Tuesday, January 26, 2010

Something Is Not An Answer, It’s An Excuse

Talifaitasi W. Satele

I find it quite ironic that the answer to COS’s departure due to government intrusion (the minimum wage law) is more government.

How nice it is for government to offer itself as the solution to the very problem it created. Hence the excuse that it must do something rather than nothing.

Yet the last thing we want is for our government to make matters worse. That is not an unreasonable demand for the People to expect of their elected representatives. Something is better than nothing— when that something is actually better than nothing.

If that is not the case, then lawmakers earn every single dollar we pay them by deciding to sit on Governor Togiola’s proposal.

Our objection to the governor’s proposal is the government’s poor track record in running businesses. ASG’s involvement into ASTCA’s business has meant that the semi-autonomous company’s revenues go to pay for the ASG’s loans rather than improving services and its infrastructure. ASG’s involvement into ASPA’s business has meant that the ASG can stall and refuse to pay its bill effectively forcing the semi-autonomous company to pass such costs along to the rest of its customers.

The reason government is not any good at running business is because it doesn’t have to play by the same rules as business. No business could do what the ASG has done with its two step-children noted above.

So here are some suggestions to improve the Governor’s proposal. 1) Hold the Governor, all sponsoring legislators and all private parties involved liable for the $5 million of taxpayer money. 2) The ASG cannot bail out the operation should it become a failure; if it fails, it fails, and the ASG cannot leave taxpayers holding the bag again and again.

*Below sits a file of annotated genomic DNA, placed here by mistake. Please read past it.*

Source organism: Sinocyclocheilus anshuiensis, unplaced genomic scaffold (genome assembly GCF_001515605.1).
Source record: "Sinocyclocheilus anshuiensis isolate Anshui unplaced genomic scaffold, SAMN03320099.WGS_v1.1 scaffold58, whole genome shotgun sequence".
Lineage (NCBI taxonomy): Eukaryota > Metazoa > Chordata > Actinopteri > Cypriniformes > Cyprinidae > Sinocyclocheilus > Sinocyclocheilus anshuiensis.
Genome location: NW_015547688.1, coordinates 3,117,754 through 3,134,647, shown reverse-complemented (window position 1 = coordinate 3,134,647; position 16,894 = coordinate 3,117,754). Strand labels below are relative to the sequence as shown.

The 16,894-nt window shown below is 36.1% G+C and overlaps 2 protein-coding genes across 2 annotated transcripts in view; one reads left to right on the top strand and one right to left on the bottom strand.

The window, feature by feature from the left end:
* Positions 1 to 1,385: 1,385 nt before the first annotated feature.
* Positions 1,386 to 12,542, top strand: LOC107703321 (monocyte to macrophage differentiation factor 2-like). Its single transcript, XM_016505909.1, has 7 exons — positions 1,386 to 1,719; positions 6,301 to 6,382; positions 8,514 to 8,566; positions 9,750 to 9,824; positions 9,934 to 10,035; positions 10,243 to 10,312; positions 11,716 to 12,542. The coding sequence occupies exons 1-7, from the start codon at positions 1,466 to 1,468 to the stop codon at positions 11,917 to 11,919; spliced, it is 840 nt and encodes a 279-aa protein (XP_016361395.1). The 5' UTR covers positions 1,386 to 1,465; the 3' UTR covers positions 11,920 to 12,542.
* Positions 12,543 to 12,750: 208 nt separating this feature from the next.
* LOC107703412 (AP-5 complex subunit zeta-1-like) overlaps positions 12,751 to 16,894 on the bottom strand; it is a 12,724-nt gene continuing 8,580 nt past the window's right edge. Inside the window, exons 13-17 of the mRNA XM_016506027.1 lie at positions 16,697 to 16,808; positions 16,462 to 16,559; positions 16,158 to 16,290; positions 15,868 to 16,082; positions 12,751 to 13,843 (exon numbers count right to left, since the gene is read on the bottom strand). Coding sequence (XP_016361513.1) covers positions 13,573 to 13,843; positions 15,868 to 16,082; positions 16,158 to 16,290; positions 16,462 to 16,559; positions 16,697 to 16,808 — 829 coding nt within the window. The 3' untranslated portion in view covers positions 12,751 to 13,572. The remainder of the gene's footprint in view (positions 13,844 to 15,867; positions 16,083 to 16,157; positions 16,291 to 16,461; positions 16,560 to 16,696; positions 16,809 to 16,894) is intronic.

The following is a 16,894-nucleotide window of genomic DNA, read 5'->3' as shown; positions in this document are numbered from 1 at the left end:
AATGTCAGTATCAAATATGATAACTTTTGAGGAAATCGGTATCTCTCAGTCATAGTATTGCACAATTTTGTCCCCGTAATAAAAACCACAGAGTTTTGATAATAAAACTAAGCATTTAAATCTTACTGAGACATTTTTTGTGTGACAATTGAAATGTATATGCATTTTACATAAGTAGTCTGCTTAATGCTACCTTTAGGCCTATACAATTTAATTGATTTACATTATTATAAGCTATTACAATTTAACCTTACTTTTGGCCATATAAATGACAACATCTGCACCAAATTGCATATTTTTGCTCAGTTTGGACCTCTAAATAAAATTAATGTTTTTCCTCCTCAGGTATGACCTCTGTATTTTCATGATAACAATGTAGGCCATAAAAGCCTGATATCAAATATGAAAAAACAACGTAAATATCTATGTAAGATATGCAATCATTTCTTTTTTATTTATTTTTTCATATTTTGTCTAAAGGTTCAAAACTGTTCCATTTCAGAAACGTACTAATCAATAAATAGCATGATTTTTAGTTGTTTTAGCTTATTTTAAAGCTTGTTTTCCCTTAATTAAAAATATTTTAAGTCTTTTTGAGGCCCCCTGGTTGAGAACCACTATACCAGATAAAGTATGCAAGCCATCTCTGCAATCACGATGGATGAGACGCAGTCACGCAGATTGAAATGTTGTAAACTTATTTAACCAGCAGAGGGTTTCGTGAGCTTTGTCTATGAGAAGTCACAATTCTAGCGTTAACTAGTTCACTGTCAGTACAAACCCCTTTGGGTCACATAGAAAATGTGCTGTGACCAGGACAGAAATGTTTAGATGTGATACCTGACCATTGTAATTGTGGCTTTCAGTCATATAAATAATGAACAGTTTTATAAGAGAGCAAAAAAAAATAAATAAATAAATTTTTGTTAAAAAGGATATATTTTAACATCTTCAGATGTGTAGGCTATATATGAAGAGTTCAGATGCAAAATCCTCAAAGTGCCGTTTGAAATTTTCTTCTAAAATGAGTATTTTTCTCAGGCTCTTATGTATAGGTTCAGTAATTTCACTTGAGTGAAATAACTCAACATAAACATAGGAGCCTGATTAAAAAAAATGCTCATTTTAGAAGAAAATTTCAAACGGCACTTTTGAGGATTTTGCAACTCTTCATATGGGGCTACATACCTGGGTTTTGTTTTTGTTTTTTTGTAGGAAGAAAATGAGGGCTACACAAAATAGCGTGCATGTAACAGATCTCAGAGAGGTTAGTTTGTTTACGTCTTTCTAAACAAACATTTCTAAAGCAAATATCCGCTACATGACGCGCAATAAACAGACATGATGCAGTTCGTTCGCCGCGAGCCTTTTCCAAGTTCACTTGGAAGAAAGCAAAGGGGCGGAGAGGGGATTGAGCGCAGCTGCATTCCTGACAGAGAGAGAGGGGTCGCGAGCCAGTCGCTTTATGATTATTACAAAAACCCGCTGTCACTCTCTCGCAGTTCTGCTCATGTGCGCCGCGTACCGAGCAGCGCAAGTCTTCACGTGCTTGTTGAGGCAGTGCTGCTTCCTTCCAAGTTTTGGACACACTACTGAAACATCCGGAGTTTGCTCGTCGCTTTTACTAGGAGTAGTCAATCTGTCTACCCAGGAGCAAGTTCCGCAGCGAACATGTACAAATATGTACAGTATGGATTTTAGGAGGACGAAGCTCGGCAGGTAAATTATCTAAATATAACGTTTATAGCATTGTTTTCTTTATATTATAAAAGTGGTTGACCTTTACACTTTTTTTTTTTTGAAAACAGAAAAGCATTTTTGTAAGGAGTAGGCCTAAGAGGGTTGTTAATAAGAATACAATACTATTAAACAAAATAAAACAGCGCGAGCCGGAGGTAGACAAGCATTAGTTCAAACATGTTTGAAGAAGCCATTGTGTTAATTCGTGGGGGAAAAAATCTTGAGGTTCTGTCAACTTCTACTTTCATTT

Those two items alone will make his plan more market-driven and responsible as liability and failure for the parties involved are on the table.

Nevertheless, the Governor is right that lawmakers should offer an alternative. That alternative should be an agenda that incrementally reforms government in ways that lead the ASG to protect and respect private property rights, enforce contracts, level the playing field in terms of paying for needed government services, lower the costs of those services and reduce its bureaucratic burden and red tape.

That is an agenda that supports freedom, and history has demonstrated that freedom and prosperity go hand in hand. Now that is something that’s definitely not an excuse.

Saturday, January 09, 2010

The Market Will Determine Aspire's Fate

Talifaitasi W. Satele

Despite the strongly held beliefs of either supporters or opponents of the ASPIRE legislation, it will be the marketplace that ultimately determines whether it is a success or a failure.

The market is made up of people (both consumers and producers) who don’t respond to elaborate speeches or emotional arguments. They react to their own self-interests whether that be low costs, high profits or some other value they treasure more than the before-mentioned two.

In absence of ASPIRE, the market has determined the price of tuna. On the consumer side, that price is determined by a number of things: household budgets, the price of substitutes and complements, and market trends. From the maximum price that producers can trade their product comes the various forms of its economical costs: profit (which is called opportunity cost), labor cost and capital cost.

To use the force of government, as ASPIRE clearly does in its elaborate scheme of incentives and penalties, to fashion several portions of the tuna market will have effects on the others. Whether those effects end up being beneficial to the people or not is for the market itself to decide.

If this legislation increases cost, that cost has to be paid by someone: either the consumer or the producer. If the consumer faces a higher cost, he may choose to consume a different product (e.g. corned beef instead of tuna). Fewer consumers mean fewer cans of tuna to produce which means fewer jobs. If the producer faces a higher cost, he may choose to do something else or he may not be able to attract or even retain shareholders/investors as his profits dwindle. Fewer producers or investors means less capital which means fewer jobs.

Besides cost, let’s consider whether even reducing our catch of tuna is a worthy goal. Achieving that goal will not happen in a vacuum. Fewer fish being caught will lead to less supply, which leads to higher costs which leads to fewer jobs.

ASPIRE is supposed to be about “jobs, jobs, jobs”. The market, if it could speak, may testify that this legislation does the exact opposite.